When Paspat, the mahout supervisor at National Trust for Nature Conservation, asked about a water trough for Sweetie Kali, I nearly fell off my chair. Seriously— his question was a shocker because captive elephants are not given free-choice access to anything in Asia. The belief is that allowing them to make choices will spoil them for their mahouts. The great fear is that if elephants experience a sense of freedom and are content, they will refuse to respond to their mahouts.
The fact that Paspat asked for a water trough reinforced my belief that he genuinely cares about his elephants’ welfare. Even in the United States— land of the brave, home of the free—many captive elephants are not given free-choice access to water.
I was deeply touched by Paspat’s request—so outside of the normal thinking of mahouts—and I assured him I would make it happen. The grin that spread across his face when he understood my response was priceless.
It struck me that this might be the first time Paspat was in a position to create a practice contrary to tradition. A chill ran up my spine as I looked long and hard at this man, who supported the chain-free yard concept and suggested free-choice water. Even though we do not share one word of a common language, I felt the connection loud and clear.
First stop: the concrete factory
After securing the required authorization to add a water trough to Sweetie Kali’s yard, I posed my challenge to Kiran, the veterinary tech/nail cutter extraordinaire. He was excited to help.
I explained what I needed: a sturdy, bathtub-shaped, concrete drinking trough, with inlet and outlet holes, heavy enough that Sweetie Kali cannot knock it over.
In his broken English Kiran said he knew a man who could make the trough for us. So off we went on his motorcycle, zooming down the pothole-rutted village road toward the other side of town.
We arrived at the concrete factory. There was a yard full of custom-made concrete posts for building supports and culverts used for septic tanks but I did not see anything that vaguely resembled a water trough.
I also did not see a single person.
Kiran parked his bike and charged over to a three-sided shack, calling out to someone. There was a man inside who was fast asleep.
Kiran entered the building without so much as knocking. The man, who was lying on a thin mattress on a wood-frame sleeping platform, was the soundest sleeper I ever saw. Kiran was nearly yelling—and the guy did not move. It was only when Kiran shook him that he awoke.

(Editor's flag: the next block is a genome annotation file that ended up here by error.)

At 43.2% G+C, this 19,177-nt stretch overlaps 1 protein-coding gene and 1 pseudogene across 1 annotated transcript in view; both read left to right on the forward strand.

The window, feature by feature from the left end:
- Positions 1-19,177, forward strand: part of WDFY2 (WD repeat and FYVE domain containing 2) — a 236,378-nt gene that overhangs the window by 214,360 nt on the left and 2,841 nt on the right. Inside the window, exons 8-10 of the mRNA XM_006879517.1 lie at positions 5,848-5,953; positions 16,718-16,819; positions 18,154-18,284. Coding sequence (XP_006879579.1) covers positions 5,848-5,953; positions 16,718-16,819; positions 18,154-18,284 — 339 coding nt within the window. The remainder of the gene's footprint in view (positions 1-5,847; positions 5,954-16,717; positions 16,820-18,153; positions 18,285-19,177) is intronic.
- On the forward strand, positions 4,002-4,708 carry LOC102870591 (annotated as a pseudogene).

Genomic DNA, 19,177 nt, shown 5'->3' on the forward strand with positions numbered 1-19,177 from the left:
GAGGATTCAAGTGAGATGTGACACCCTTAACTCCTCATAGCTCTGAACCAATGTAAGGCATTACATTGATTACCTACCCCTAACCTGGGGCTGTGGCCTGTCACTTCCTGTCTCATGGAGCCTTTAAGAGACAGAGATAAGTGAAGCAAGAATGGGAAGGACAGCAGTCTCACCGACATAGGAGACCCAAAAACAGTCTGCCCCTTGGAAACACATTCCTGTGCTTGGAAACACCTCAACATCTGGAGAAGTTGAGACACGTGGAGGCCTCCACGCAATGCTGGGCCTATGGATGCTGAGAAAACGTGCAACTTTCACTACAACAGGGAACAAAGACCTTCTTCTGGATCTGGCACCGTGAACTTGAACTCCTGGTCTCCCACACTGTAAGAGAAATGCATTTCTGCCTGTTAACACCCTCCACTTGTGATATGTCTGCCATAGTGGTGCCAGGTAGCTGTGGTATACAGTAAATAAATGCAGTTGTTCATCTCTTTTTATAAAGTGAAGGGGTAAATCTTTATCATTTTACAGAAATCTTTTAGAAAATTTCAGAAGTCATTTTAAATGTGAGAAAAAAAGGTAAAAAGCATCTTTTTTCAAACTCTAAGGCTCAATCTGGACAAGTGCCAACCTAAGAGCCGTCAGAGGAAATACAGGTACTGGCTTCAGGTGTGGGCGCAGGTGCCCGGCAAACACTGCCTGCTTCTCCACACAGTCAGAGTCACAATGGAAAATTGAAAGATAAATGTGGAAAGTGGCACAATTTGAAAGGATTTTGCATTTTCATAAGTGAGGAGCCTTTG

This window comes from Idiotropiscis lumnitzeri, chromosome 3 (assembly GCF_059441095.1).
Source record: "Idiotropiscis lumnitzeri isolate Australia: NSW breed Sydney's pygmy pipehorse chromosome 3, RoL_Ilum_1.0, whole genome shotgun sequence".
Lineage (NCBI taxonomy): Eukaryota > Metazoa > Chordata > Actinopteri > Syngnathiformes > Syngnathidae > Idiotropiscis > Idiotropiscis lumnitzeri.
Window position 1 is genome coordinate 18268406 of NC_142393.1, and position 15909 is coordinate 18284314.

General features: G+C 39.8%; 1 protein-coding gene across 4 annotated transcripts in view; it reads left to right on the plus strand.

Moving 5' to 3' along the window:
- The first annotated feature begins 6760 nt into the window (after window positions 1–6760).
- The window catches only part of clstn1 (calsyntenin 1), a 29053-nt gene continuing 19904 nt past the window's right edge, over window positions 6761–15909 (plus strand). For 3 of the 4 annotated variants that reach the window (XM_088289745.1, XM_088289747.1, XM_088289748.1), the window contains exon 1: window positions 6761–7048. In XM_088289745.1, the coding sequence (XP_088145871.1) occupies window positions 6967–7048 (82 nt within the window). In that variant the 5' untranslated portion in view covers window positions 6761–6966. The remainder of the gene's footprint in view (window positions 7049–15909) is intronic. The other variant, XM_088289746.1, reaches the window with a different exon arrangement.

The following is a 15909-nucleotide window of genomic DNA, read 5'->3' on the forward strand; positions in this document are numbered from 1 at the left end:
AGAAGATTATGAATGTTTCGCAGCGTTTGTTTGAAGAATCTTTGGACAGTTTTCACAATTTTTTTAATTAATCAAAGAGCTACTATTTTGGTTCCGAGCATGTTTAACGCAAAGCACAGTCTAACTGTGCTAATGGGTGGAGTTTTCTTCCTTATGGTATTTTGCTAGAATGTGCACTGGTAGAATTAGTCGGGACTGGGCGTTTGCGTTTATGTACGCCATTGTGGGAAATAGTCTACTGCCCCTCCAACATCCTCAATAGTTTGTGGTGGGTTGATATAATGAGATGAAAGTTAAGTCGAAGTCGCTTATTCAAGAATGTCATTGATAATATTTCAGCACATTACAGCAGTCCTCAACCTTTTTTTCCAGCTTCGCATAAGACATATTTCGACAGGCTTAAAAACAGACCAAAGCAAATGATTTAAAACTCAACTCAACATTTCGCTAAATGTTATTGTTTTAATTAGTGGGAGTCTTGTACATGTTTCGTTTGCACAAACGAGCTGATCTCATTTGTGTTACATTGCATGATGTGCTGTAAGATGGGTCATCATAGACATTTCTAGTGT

Midday is nap time as it is too hot to do much else. The bewildered look on the shopkeeper’s face was not as result of being woken abruptly but out of surprise to see us out and active in the sweltering heat.
The man rubbed his sleepy eyes as he sat up, trying to understand what Kiran was asking. I watched—which is how things work when you don’t speak the language—once again ever thankful for Kiran’s willingness to be my translator.
Finally the man seemed to understand what we wanted and began asking questions. Kiran included me in the three-way animated conversations, complete with crude drawing on the shop’s dirt floor. We decided on the width, length, height and wall thickness. I kept emphasizing to Kiran that it had to be heavy and strong enough that Sweetie Kali cannot pull it over or break it.
We decided on a free-standing version because if the trough was ground-level, dirt would get into it.
There was much discussion about the wall thickness and amount of steel bar required to make it strong enough. Explaining the inlet and drain holes was a bit challenging. When I finally saw the shopkeeper’s eyes light up in comprehension, I knew he understood what we wanted.
I kept pushing for an estimate but the shopkeeper was reluctant to give one. He had never created a trough before and clearly did not want to underestimate the cost. After much prodding on Kiran’s part, though, we had a bid in hand and commitment that he would start on our project the next day. I was so excited!
How would he actually make it?
At no time during the process did I think to ask how he would create the mold for the trough. He would build a frame out of two by fours and plywood and pour the concrete in, of course. How else?